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Mini forge with torch


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Hello, 

 

I'm wondering on build a small coffee can forge for small projects ( up to 5 cm or 2'' ) and I have a kitchen torch like this one on the photo.

MAÇARICO COMPACTO GUEPARDO COM ACENDEDOR AUTOMATICO E CONTROLE DE  INTENSIDADE DE CHAMA FLAME GUN - Arsenal das Trilhas

 I want to know if the forge will get enough heat and some opinions and experience or tips on it, like how much time it will take to get hot.

 

Thank you all!

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You can and the torch will work, but it's not really efficient.  I have a 2 brick forge that I used to make and HT springs for a project.

A burner like the one here  

but made in 3/4 inch pipe and a smaller fan will work better.  I really depends on how much you plan to use it.  For occasional use, what you are describing is fine.

 

Geoff

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My purpose is mainly making tools for woodworking and I will use recycled metal for this, but, I tried to heat a 1/2'' x 1/2'' thickness bar with the torch in the air and I didn't get much heat for anneal it, so, I'm asking if a mini forge like this will do the job.

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I made my first two forges from coffee cans.  I just drilled 4x holes in the bottom to put in bolts to use as legs to secure it.  I used fire wool to line the inside with a small cutout for the tip of the burner to pop through.  I used a basic propane burner along with those small green propane tanks you can get in two packs at Wal-Mart.  The propane burner and bottle were strategically placed to act as a 5th arm to add extra stability to the forge.  I also put a cheap fire brick on the bottom.  It works but it is very inefficient for making knives but it will probably work just fine for small things.  I also used some basic red bricks around the front to try to hold in as much heat as possible.

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18 minutes ago, Larry Pyne said:

I made my first two forges from coffee cans.  I just drilled 4x holes in the bottom to put in bolts to use as legs to secure it.  I used fire wool to line the inside with a small cutout for the tip of the burner to pop through.  I used a basic propane burner along with those small green propane tanks you can get in two packs at Wal-Mart.  The propane burner and bottle were strategically placed to act as a 5th arm to add extra stability to the forge.  I also put a cheap fire brick on the bottom.  It works but it is very inefficient for making knives but it will probably work just fine for small things.  I also used some basic red bricks around the front to try to hold in as much heat as possible.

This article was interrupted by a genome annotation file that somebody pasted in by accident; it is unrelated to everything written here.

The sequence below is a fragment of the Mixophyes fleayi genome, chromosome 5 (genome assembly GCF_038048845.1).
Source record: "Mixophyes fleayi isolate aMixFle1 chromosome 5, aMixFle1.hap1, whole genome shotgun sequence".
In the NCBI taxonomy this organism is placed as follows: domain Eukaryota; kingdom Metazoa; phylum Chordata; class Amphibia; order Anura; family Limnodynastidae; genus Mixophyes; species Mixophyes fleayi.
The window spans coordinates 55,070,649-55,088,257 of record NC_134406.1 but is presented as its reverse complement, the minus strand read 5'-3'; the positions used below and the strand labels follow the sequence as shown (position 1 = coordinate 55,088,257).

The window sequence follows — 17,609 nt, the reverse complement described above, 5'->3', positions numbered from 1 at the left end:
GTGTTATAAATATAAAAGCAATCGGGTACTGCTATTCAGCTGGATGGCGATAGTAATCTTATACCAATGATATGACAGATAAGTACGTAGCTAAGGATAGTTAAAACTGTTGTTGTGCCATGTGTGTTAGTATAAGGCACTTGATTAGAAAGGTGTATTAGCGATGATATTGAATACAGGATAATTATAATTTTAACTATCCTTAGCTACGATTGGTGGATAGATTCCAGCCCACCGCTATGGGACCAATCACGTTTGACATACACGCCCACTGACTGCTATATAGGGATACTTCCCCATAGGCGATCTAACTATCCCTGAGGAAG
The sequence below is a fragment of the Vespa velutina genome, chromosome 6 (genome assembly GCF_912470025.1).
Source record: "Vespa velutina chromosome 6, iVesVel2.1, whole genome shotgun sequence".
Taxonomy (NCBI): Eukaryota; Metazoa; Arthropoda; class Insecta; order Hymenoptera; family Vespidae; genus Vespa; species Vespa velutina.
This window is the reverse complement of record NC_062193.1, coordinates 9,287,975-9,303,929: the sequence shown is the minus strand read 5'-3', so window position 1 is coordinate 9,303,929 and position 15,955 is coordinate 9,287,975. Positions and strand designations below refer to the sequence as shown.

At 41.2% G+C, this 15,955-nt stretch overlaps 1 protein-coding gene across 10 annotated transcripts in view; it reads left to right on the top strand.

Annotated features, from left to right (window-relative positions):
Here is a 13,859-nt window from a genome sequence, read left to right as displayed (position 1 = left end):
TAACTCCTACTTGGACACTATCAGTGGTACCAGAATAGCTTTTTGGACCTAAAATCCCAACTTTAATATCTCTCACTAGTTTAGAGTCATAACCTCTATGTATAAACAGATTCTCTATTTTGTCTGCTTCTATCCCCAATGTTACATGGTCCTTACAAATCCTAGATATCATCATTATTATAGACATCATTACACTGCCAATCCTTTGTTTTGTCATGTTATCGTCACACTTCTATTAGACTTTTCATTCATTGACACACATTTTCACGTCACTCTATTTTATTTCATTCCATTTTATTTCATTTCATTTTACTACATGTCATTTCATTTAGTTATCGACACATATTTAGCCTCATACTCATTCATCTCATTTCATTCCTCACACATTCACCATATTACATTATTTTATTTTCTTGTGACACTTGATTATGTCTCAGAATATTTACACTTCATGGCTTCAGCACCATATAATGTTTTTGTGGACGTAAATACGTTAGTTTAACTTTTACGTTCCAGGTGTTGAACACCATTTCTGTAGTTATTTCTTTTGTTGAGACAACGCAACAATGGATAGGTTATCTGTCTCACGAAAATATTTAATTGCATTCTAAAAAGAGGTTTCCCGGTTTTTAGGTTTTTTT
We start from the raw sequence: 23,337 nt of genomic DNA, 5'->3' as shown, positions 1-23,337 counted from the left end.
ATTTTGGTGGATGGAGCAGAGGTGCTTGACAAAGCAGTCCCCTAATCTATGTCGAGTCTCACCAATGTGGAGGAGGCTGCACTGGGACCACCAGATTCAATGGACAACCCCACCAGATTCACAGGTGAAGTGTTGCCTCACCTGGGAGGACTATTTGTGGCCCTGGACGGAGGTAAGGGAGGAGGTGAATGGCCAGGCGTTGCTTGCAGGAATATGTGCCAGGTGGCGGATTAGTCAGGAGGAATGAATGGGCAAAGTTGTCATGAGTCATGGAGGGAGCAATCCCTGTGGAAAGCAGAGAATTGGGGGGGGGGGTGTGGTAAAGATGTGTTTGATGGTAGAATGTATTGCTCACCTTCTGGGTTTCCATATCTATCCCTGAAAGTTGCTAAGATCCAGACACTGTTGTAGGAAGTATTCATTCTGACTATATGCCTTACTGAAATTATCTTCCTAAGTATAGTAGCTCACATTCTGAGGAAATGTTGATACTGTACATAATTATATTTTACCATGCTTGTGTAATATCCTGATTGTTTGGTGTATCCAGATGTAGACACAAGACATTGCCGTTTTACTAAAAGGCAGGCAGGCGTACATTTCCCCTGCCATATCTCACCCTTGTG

What did you mean with inefficient? It takes long time to heat up? The torch does not heat up evenly? Also my gas tank have propane but is only 6%, the rest is butane and iso-butane, how this affect?

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I've never used butane torches before so I don't know anything about them.  The propane one that I used took a long time to heat up and the wait times between the steel being hot enough to hit were much longer than your traditional propane forges.  It works but it does take a while to get to temperature.  Heres a picture of the burner and bottle that I used in my first coffee can forge.

20201205_184403.jpg

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The problem with those small propane tanks is that they run empty fast.  I've never tried it but I understand that there is an attachment that will allow you to refill them from a 20 lb tank. A better solution that I have heard of is a hose that will allow you to attach the hand burner to a 20 lb tank.  However, I've never seen one advertised.  I've just seen them mentioned on one of the knifemaking boards.  Maybe someone will chime in if they have ever encountered either one of them, or better yet, used one of them.

 

Doug

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1 hour ago, Doug Lester said:

A better solution that I have heard of is a hose that will allow you to attach the hand burner to a 20 lb tank

https://www.walmart.com/ip/Coleman-High-Pressure-Propane-Hose-And-Adapter-5-Feet/19897422

 

was only $10 a few years ago...  Yay inflation.<_<

 

Mr. heater and coleman  make lots of propane accessories .

Edited by Bruno
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10 hours ago, Doug Lester said:

The problem with those small propane tanks is that they run empty fast.  I've never tried it but I understand that there is an attachment that will allow you to refill them from a 20 lb tank. A better solution that I have heard of is a hose that will allow you to attach the hand burner to a 20 lb tank.  However, I've never seen one advertised.  I've just seen them mentioned on one of the knifemaking boards.  Maybe someone will chime in if they have ever encountered either one of them, or better yet, used one of them.